Sunday, November 18, 2007

Injured Soul? You're On Your Own

Recently, an anonymous commenter on Digital Doorway responded to a post I wrote about nurses and stress. He or she wrote the following:

"One major reason why nurses are stressed is because hospitals are understaffed. Management has been able to get away with this understaffing because they don't have to pay for workload-related chronic stress injuries.

"This is discrimination against psychologically injured workers who succumb to excessive WORKLOAD by getting depression or other chronic stress diseases.

"The hard-working employee who sustains a mental injury due to overwork is left without compensation which means they usually then go through a downward spiral of bankruptcy, loss of home, loss of pension and all the further stress that goes along with poverty.

"No wonder we have a health care worker crisis!"

The commenter makes some salient points. Taking my circumstance into consideration, seven years of working with trauma survivors and giving my all to the care of vulnerable individuals has led me to make a decision to take six weeks of unpaid leave in order to collect myself and heal. Why, within this society, are individuals serving the poor, ill and traumatized left to their own devices when it comes to recovering from providing such a public service? Why must burned out teachers and nurses take unpaid leave and use up their personal savings at a time when their service has exacted a psycho-emotional toll on their health?

Now, to draw an apt comparison, if a professional baseball player experienced undue stress and psychological trauma from the vigors of the season's play, would he need to eschew his multi-million dollar salary in order to take a six-week leave to clear his head and regain balance? Would he be forced to use his savings to pay his bills and care for his family while he recuperates? Would some portion of his astronomical salary be withheld? That baseball player, handsomely compensated for his work (which, in my mind, bestows precious little benefit on humanity), will have little difficulty making ends meet while he rests and recuperates.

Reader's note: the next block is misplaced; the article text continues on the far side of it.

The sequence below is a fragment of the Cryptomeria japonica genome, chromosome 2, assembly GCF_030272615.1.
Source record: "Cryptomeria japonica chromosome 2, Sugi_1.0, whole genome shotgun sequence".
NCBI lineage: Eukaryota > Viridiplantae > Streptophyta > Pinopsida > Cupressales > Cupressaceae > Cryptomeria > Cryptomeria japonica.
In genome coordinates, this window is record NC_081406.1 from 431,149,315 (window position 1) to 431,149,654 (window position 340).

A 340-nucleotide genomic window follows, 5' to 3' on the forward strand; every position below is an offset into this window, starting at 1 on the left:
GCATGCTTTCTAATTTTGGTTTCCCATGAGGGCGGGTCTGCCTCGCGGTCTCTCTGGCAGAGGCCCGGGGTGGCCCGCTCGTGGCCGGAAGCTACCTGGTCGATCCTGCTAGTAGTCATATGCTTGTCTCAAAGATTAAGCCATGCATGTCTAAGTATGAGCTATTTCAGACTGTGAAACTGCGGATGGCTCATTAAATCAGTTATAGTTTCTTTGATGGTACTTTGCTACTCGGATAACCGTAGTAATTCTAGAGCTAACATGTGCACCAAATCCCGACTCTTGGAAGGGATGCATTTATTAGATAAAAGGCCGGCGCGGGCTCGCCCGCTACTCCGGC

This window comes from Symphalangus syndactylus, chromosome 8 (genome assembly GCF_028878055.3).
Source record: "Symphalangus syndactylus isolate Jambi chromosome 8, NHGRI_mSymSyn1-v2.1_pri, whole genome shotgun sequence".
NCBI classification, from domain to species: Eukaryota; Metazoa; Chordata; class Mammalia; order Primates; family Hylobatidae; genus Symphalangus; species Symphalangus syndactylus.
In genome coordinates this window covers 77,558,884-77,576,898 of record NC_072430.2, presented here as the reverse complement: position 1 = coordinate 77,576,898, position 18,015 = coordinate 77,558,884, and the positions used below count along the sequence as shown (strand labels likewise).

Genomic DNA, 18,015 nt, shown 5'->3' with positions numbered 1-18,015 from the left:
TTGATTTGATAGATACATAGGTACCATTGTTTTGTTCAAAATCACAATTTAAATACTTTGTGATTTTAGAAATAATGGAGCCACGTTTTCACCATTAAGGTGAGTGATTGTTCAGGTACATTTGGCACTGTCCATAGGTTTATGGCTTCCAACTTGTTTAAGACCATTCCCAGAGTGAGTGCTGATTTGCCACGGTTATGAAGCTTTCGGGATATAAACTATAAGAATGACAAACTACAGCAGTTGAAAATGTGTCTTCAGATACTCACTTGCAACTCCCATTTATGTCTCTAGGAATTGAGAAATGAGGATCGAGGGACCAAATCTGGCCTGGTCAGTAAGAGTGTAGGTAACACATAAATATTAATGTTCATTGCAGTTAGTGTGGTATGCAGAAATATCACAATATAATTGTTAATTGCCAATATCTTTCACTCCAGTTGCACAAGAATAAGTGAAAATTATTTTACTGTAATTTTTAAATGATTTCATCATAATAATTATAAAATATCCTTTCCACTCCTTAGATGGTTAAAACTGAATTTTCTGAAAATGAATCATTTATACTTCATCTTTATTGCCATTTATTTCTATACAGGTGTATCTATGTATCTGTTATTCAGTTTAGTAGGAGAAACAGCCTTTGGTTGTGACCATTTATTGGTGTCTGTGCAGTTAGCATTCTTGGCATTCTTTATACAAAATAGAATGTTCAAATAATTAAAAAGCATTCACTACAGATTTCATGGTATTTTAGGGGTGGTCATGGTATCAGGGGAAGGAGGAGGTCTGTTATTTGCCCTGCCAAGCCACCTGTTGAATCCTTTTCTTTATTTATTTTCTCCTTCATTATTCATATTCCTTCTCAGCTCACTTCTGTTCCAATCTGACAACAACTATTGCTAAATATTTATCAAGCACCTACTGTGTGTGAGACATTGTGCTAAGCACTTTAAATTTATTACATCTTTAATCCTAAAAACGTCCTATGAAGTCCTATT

Furthermore, as an individual appreciated and respected far above the nurses, social workers, factory workers and teachers who are truly a part of the backbone of the society, the athlete in question will have no fear of income loss as a result of his temporary disability. In fact, a guest appearance on Oprah or a Newsweek expose on the psychological stresses of professional sports would most likely be in order. Our athlete suffers in ways which may actually enhance his career.

On the other hand, take a burned-out nurse like myself and consider my options. While I may have the Family Medical Leave Act to allow me up to 12 weeks unpaid time off, short-term disability insurance does not allow for disability for mental health or substance abuse. In fact, many long-term disability insurance policies also exclude a mental health benefit. Parity for those suffering from mental health-related injury are basically left out in the cold.

The conundrum is thus: if I injured my hand at work caring for a patient, workers' compensation would be a no-brainer. But if I injure my soul at work? I'm on my own.

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